By Ely Schosek, SGI Student Reporter
Olivia Giammarco is a 15-year-old incoming sophomore at Springville GI High School. Olivia is also an equestrian. She spends a large majority of her time around horses, especially during her summer vacation.
Olivia has a 10-year-old quarter horse named Dodger, which Olivia and her mother adopted five years ago, soon after Olivia turned 10. When asked how long she has been riding, Olivia responded with, “Since I was in the womb” along with a small laugh.
At the age of seven, she started showing horses. There are three main types of competitions: western, English and games. Most horse owners choose to only train their horses in one category, but Olivia has been training Dodger so he is able to compete in all three types. Lots of different training is required for each, but Olivia is willing to put in the extra effort for her and her horse to succeed.
She completes chores on a daily basis, which include grooming Dodger and cleaning his stall, along with much more. Olivia works with Dodger to prepare him for various competitions as often as she can. She uses certain techniques to allow Dodger to complete different tasks in regard to his training. Some of these exercises include walking backwards or to the sides and moving clockwise versus counterclockwise around the arena.
There are three different levels in getting a horse to follow commands and directions: suggest, ask and demand. Dodger was not a trained horse when he was adopted out to them, and Olivia has worked hard over the years to train him along with some help from her mother.
“When you train your own horse, you can see a difference made by your hard work to build a relationship with them,” she said. “Hard work is the best tool you have.”
When asked how equestrian has impacted her overall life, Olivia stated, “It takes over my life,” with a small laugh. Her reasoning for stating this is the frequency of shows and competitions. Sometimes she will have a show every weekend, like this month.
These shows require a lot of preparation. She must ensure that both herself and Dodger are prepared.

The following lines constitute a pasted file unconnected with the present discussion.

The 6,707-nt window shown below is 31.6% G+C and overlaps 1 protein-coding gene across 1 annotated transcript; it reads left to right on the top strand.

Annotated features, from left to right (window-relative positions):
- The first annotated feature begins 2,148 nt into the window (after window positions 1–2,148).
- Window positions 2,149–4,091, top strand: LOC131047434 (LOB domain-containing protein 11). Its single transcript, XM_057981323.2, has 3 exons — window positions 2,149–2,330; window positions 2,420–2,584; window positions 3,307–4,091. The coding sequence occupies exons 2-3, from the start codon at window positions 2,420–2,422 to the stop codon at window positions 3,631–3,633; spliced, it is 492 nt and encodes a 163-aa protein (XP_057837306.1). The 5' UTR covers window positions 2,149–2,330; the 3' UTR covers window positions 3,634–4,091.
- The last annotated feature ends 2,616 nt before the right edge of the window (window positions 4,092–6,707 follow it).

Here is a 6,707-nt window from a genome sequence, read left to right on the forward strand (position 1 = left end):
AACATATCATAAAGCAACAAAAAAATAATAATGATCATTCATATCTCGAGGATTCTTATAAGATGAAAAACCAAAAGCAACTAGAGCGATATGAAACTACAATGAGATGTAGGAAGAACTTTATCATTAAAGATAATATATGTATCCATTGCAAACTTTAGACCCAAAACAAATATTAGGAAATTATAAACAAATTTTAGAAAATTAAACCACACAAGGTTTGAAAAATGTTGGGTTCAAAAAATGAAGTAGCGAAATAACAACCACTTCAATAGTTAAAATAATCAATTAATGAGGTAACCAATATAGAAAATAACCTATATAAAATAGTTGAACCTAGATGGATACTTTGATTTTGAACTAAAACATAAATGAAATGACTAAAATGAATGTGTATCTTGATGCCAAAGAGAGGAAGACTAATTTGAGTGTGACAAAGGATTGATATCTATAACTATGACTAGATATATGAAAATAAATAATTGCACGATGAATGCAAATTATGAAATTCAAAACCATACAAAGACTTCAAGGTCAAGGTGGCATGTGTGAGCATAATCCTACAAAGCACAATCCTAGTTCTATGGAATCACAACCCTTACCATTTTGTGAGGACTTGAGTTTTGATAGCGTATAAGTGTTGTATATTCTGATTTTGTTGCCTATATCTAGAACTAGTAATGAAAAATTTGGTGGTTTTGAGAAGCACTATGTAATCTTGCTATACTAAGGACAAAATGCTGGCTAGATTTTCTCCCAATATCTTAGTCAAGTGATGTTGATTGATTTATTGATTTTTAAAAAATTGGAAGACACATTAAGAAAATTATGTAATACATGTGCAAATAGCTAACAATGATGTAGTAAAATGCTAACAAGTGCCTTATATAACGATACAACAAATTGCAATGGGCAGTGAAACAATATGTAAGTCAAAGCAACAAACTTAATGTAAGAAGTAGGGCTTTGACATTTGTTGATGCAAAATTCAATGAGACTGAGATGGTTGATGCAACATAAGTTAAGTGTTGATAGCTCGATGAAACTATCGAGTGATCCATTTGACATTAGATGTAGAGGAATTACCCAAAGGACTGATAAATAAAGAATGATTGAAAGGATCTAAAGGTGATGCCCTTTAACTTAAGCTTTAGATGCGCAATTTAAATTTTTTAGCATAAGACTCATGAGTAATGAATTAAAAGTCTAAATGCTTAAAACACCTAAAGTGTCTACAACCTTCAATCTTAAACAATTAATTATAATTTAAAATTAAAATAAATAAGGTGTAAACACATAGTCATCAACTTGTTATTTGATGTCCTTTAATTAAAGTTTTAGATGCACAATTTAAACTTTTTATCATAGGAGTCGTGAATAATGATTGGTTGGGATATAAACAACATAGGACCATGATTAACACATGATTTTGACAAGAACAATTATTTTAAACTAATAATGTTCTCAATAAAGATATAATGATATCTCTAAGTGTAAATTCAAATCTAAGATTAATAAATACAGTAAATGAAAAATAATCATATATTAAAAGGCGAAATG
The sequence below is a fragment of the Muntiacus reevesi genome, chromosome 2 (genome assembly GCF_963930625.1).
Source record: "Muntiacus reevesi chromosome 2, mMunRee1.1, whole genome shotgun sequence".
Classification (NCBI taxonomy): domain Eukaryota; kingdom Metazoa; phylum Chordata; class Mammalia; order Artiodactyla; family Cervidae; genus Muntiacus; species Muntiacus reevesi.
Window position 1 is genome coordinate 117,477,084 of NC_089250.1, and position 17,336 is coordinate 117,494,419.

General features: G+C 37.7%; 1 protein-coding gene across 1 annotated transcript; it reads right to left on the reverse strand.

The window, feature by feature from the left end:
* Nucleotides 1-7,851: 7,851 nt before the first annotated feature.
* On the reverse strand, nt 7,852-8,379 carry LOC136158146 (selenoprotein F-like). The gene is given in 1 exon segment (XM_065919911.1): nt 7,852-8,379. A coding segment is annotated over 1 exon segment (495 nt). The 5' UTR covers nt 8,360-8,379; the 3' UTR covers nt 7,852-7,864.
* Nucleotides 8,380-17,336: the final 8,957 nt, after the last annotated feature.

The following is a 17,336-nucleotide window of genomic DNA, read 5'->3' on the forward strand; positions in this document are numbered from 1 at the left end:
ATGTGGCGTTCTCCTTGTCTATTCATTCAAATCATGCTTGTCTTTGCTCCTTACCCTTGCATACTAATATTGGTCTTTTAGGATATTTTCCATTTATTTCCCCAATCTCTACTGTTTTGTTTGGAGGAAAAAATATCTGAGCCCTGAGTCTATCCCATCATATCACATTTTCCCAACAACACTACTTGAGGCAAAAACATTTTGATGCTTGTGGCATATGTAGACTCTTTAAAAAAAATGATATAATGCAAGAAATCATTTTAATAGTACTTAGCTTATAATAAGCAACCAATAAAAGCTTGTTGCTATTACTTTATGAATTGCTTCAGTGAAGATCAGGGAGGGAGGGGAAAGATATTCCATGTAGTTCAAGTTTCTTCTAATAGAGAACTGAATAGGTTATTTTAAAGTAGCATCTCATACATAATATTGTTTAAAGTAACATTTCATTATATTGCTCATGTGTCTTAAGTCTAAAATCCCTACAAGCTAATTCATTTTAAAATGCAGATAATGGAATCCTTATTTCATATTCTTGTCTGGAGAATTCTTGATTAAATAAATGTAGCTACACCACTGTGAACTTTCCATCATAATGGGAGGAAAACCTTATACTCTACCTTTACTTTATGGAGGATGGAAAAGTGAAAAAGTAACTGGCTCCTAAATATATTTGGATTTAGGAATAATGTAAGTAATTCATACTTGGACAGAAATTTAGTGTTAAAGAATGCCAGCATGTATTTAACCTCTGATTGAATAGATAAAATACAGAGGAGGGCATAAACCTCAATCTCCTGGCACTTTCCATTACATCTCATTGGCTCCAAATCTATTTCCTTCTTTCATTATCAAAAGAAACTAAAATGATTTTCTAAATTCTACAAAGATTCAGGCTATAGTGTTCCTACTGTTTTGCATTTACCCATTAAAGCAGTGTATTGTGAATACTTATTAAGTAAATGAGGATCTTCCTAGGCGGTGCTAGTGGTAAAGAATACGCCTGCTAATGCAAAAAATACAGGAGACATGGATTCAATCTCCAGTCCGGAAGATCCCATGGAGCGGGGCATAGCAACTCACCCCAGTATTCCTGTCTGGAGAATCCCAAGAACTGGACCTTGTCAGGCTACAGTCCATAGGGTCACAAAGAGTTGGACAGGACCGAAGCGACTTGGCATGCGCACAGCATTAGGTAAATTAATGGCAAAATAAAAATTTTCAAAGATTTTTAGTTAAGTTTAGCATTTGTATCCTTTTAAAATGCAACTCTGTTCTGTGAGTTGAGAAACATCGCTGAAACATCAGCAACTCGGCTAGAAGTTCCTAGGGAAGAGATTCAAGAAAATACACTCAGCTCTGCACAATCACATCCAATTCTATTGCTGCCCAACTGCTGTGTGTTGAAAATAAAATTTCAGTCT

“I think the amount of commitment it requires has impacted my overall work ethic, especially with my school work,” Olivia noted. Her commitment to her horses has helped her to succeed in school and maintain strong grades in all her classes.
Over the course of the past few years, Olivia has traveled to many different cities and towns both close to and far from Springville. She mainly travels to Irving, Eden and Marilla, but occasionally goes to Lockport and Little Valley for shows. Olivia has also been in some educational competitions at the State Fair, Cornell University and in Lockport. These educational competitions have helped her to increase her knowledge of horses and get to know her own horse better.
In order to earn money to purchase her equipment and gear, Olivia dog sits and teaches riding lessons for other kids. The main reason she began riding horses was that her mother had always ridden, so her love for horses is essentially a trait that she inherited.
After growing up around horses, her love for and interest in them has grown tremendously. “Putting in time to make a relationship with your horse is extremely beneficial,” Olivia stated when addressing the amount of time she has spent with her horse over the years.
Overall, Olivia has won many awards for her riding skills, but knows that these are not the most important part of being an equestrian. She knows that having a strong relationship with her horse is far more important than any awards she could win.